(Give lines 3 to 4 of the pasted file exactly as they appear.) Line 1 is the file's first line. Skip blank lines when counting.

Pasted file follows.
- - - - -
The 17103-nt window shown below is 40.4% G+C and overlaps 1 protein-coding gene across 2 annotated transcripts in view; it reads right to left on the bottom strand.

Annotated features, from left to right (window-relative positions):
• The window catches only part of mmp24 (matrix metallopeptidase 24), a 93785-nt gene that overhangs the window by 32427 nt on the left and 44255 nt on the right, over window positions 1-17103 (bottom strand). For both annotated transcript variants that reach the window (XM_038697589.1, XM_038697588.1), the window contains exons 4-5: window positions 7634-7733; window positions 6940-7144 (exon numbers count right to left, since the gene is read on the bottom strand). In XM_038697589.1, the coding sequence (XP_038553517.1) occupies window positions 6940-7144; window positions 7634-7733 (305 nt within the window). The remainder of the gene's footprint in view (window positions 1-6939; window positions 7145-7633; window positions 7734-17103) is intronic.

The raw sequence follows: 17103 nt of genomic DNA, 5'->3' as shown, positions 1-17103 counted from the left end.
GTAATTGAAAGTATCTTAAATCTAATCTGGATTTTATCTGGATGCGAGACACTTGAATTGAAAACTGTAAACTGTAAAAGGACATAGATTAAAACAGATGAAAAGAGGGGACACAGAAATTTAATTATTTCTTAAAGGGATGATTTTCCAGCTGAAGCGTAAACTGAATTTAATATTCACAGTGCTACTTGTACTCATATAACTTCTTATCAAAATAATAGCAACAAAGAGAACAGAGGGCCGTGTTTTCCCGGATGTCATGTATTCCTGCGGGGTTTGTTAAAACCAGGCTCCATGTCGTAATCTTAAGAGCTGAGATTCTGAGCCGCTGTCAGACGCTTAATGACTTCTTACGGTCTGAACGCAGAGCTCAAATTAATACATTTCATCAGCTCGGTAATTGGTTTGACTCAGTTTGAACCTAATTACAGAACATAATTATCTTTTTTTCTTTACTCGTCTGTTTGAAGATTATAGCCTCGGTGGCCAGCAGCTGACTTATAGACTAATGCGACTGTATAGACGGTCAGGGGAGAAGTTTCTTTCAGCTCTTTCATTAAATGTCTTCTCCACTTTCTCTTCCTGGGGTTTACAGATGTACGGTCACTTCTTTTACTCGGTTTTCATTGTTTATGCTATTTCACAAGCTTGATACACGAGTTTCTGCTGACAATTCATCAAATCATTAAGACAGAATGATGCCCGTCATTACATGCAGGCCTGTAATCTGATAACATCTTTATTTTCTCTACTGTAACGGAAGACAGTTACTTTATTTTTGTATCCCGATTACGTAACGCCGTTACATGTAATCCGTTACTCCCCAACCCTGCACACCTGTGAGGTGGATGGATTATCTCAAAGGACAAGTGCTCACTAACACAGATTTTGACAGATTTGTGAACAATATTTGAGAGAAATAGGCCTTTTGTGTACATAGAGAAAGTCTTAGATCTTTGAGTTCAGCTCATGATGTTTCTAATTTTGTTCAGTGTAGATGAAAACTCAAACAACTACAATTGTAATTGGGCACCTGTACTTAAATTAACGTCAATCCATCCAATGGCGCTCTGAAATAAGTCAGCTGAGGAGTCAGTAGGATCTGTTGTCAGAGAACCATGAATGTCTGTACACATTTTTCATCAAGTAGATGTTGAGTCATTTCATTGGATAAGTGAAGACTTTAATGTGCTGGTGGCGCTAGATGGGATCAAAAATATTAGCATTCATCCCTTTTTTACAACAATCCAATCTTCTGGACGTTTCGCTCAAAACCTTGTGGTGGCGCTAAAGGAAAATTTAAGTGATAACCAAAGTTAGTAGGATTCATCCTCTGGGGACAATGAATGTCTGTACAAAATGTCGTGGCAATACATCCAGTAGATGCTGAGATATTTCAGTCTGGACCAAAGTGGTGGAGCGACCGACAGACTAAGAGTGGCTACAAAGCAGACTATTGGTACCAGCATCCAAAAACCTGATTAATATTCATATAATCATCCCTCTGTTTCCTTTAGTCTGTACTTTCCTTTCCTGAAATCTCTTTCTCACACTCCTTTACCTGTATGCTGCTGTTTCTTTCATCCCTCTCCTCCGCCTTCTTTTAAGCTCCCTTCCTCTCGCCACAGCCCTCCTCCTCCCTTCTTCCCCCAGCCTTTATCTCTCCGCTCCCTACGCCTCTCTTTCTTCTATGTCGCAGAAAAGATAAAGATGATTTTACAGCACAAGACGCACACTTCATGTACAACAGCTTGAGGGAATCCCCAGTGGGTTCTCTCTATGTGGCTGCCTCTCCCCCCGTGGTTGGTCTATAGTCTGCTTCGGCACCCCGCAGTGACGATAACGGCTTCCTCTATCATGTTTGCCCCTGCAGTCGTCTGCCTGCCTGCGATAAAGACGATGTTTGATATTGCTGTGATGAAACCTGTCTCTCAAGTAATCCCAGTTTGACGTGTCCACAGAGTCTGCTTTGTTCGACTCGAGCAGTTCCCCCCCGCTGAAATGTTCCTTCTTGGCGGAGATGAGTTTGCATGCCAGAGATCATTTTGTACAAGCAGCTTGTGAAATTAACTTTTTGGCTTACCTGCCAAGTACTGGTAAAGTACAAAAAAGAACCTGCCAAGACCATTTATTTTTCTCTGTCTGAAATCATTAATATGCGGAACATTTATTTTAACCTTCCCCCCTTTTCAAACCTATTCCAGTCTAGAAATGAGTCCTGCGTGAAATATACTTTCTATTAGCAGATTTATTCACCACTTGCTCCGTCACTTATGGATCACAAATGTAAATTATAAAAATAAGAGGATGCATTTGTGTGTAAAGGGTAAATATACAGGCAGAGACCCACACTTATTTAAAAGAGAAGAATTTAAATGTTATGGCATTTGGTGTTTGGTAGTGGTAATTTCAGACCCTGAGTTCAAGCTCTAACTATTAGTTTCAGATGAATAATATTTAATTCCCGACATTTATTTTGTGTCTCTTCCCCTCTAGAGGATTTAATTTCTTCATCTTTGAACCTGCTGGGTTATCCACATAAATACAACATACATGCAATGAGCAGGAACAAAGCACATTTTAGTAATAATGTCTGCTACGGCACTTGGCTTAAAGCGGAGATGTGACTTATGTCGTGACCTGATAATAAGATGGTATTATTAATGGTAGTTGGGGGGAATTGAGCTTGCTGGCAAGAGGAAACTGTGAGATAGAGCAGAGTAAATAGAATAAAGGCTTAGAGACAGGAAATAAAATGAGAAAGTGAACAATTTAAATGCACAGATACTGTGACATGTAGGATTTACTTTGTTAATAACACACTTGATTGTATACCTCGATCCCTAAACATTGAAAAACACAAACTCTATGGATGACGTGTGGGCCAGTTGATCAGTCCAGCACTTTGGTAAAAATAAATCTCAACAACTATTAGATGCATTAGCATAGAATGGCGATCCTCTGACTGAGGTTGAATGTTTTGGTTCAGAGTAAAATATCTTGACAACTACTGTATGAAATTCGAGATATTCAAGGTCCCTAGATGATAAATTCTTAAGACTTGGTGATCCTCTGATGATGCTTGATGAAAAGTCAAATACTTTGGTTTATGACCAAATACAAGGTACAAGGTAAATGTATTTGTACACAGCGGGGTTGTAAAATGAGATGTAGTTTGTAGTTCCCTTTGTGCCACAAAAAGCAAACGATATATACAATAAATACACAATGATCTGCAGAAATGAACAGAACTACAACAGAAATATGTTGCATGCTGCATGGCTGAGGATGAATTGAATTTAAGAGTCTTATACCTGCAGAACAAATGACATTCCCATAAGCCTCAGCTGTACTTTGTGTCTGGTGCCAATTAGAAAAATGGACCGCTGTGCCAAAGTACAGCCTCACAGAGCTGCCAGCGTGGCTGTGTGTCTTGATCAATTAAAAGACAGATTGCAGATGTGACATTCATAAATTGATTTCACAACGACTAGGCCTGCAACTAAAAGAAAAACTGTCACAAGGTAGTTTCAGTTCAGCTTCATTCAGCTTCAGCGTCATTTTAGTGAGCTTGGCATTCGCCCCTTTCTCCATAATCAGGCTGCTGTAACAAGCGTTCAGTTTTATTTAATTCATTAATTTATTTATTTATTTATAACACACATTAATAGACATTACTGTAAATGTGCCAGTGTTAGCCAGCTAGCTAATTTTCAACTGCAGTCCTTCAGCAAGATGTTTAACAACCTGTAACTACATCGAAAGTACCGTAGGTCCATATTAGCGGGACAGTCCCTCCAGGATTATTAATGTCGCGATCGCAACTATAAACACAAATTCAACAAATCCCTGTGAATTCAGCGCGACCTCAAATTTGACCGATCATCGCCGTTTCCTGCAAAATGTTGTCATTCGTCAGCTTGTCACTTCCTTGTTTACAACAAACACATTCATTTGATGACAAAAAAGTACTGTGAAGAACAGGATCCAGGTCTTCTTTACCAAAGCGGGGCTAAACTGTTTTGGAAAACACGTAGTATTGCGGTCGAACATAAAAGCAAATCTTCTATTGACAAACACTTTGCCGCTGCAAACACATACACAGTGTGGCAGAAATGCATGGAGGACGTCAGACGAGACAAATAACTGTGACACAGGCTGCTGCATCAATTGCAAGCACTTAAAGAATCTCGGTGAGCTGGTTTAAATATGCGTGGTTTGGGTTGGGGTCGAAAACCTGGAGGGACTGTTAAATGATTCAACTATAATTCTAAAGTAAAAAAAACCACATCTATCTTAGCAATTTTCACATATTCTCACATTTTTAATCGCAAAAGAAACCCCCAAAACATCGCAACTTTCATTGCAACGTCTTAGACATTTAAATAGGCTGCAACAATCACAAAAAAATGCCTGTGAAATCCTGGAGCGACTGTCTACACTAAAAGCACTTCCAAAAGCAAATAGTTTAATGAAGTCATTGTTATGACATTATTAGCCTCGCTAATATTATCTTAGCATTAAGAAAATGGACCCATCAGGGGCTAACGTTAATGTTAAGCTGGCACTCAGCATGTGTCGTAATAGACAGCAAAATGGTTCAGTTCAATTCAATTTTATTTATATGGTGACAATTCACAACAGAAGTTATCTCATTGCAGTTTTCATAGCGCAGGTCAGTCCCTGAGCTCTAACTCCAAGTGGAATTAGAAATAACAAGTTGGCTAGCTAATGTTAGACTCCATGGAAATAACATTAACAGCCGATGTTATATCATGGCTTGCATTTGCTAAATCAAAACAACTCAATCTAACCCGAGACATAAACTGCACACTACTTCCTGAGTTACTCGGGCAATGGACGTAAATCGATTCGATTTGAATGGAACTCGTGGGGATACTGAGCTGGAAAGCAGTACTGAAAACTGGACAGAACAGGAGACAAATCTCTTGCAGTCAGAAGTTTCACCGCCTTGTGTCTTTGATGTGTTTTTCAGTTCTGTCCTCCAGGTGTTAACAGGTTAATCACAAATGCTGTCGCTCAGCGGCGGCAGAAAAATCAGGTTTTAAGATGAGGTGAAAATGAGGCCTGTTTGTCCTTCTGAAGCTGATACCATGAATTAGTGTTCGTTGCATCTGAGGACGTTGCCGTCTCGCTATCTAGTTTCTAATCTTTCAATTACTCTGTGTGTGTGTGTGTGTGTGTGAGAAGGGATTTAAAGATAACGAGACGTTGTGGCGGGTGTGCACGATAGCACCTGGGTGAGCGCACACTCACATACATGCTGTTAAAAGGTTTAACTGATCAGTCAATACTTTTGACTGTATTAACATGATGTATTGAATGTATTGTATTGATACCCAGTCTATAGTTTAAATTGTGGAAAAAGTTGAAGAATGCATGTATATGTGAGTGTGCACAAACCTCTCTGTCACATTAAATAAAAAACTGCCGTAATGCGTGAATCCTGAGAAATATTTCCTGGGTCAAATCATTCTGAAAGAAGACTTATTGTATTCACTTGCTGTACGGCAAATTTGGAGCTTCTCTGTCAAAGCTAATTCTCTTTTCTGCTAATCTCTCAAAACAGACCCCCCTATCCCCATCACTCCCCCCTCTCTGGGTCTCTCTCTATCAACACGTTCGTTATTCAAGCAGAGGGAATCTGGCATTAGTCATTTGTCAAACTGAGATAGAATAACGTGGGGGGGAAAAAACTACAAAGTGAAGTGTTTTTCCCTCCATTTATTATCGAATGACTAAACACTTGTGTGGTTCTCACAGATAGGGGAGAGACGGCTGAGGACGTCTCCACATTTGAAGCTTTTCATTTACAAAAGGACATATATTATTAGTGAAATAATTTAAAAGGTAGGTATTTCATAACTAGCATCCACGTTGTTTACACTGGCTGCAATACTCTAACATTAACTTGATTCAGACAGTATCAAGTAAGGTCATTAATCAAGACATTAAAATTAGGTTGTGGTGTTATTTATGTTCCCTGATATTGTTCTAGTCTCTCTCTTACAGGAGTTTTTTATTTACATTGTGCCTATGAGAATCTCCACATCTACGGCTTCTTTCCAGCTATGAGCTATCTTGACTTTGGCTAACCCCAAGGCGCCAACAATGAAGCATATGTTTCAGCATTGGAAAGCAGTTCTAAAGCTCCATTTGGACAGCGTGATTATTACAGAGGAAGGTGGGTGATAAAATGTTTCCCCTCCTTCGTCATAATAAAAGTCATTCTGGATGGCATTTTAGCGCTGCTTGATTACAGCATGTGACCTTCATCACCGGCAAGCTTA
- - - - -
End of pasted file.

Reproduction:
• The window catches only part of mmp24 (matrix metallopeptidase 24), a 93785-nt gene that overhangs the window by 32427 nt on the left and 44255 nt on the right, over window positions 1-17103 (bottom strand). For both annotated transcript variants that reach the window (XM_038697589.1, XM_038697588.1), the window contains exons 4-5: window positions 7634-7733; window positions 6940-7144 (exon numbers count right to left, since the gene is read on the bottom strand). In XM_038697589.1, the coding sequence (XP_038553517.1) occupies window positions 6940-7144; window positions 7634-7733 (305 nt within the window). The remainder of the gene's footprint in view (window positions 1-6939; window positions 7145-7633; window positions 7734-17103) is intronic.

The raw sequence follows: 17103 nt of genomic DNA, 5'->3' as shown, positions 1-17103 counted from the left end.